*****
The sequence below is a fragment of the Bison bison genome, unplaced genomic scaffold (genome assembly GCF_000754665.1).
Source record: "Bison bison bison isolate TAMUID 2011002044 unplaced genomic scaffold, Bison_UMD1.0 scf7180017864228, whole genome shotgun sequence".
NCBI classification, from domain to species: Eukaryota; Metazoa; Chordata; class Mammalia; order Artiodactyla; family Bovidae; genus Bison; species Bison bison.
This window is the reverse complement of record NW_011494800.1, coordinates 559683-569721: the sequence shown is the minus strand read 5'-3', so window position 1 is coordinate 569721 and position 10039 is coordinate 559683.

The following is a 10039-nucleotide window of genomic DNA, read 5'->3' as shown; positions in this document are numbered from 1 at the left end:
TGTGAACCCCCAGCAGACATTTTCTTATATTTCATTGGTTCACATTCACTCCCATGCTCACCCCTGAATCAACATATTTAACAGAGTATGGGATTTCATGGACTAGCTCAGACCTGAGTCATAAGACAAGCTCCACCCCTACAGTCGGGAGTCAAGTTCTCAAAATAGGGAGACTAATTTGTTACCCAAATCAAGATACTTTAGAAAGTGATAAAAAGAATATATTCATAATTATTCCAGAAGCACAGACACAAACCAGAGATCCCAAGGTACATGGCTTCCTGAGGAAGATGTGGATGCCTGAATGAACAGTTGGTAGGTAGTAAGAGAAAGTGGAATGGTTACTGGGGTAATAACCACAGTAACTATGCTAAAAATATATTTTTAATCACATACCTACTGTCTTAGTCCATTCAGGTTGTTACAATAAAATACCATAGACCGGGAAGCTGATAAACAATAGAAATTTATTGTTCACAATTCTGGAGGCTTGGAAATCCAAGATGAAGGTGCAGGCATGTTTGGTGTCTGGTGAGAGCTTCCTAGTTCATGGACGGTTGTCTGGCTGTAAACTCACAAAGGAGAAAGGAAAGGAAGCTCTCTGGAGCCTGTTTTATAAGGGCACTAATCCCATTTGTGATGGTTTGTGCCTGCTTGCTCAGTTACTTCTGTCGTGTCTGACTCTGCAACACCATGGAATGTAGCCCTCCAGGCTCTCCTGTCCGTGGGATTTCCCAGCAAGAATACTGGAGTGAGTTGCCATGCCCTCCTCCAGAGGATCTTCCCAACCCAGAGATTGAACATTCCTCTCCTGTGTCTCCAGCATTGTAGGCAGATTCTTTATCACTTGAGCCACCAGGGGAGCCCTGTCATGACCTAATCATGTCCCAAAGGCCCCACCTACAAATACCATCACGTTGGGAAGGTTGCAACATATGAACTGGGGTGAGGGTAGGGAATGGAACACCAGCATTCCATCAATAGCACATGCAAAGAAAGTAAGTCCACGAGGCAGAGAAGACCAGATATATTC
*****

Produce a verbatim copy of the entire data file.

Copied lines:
The sequence below is a fragment of the Bison bison genome, unplaced genomic scaffold (genome assembly GCF_000754665.1).
Source record: "Bison bison bison isolate TAMUID 2011002044 unplaced genomic scaffold, Bison_UMD1.0 scf7180017864228, whole genome shotgun sequence".
NCBI classification, from domain to species: Eukaryota; Metazoa; Chordata; class Mammalia; order Artiodactyla; family Bovidae; genus Bison; species Bison bison.
This window is the reverse complement of record NW_011494800.1, coordinates 559683-569721: the sequence shown is the minus strand read 5'-3', so window position 1 is coordinate 569721 and position 10039 is coordinate 559683.

The following is a 10039-nucleotide window of genomic DNA, read 5'->3' as shown; positions in this document are numbered from 1 at the left end:
TGTGAACCCCCAGCAGACATTTTCTTATATTTCATTGGTTCACATTCACTCCCATGCTCACCCCTGAATCAACATATTTAACAGAGTATGGGATTTCATGGACTAGCTCAGACCTGAGTCATAAGACAAGCTCCACCCCTACAGTCGGGAGTCAAGTTCTCAAAATAGGGAGACTAATTTGTTACCCAAATCAAGATACTTTAGAAAGTGATAAAAAGAATATATTCATAATTATTCCAGAAGCACAGACACAAACCAGAGATCCCAAGGTACATGGCTTCCTGAGGAAGATGTGGATGCCTGAATGAACAGTTGGTAGGTAGTAAGAGAAAGTGGAATGGTTACTGGGGTAATAACCACAGTAACTATGCTAAAAATATATTTTTAATCACATACCTACTGTCTTAGTCCATTCAGGTTGTTACAATAAAATACCATAGACCGGGAAGCTGATAAACAATAGAAATTTATTGTTCACAATTCTGGAGGCTTGGAAATCCAAGATGAAGGTGCAGGCATGTTTGGTGTCTGGTGAGAGCTTCCTAGTTCATGGACGGTTGTCTGGCTGTAAACTCACAAAGGAGAAAGGAAAGGAAGCTCTCTGGAGCCTGTTTTATAAGGGCACTAATCCCATTTGTGATGGTTTGTGCCTGCTTGCTCAGTTACTTCTGTCGTGTCTGACTCTGCAACACCATGGAATGTAGCCCTCCAGGCTCTCCTGTCCGTGGGATTTCCCAGCAAGAATACTGGAGTGAGTTGCCATGCCCTCCTCCAGAGGATCTTCCCAACCCAGAGATTGAACATTCCTCTCCTGTGTCTCCAGCATTGTAGGCAGATTCTTTATCACTTGAGCCACCAGGGGAGCCCTGTCATGACCTAATCATGTCCCAAAGGCCCCACCTACAAATACCATCACGTTGGGAAGGTTGCAACATATGAACTGGGGTGAGGGTAGGGAATGGAACACCAGCATTCCATCAATAGCACATGCAAAGAAAGTAAGTCCACGAGGCAGAGAAGACCAGATATATTC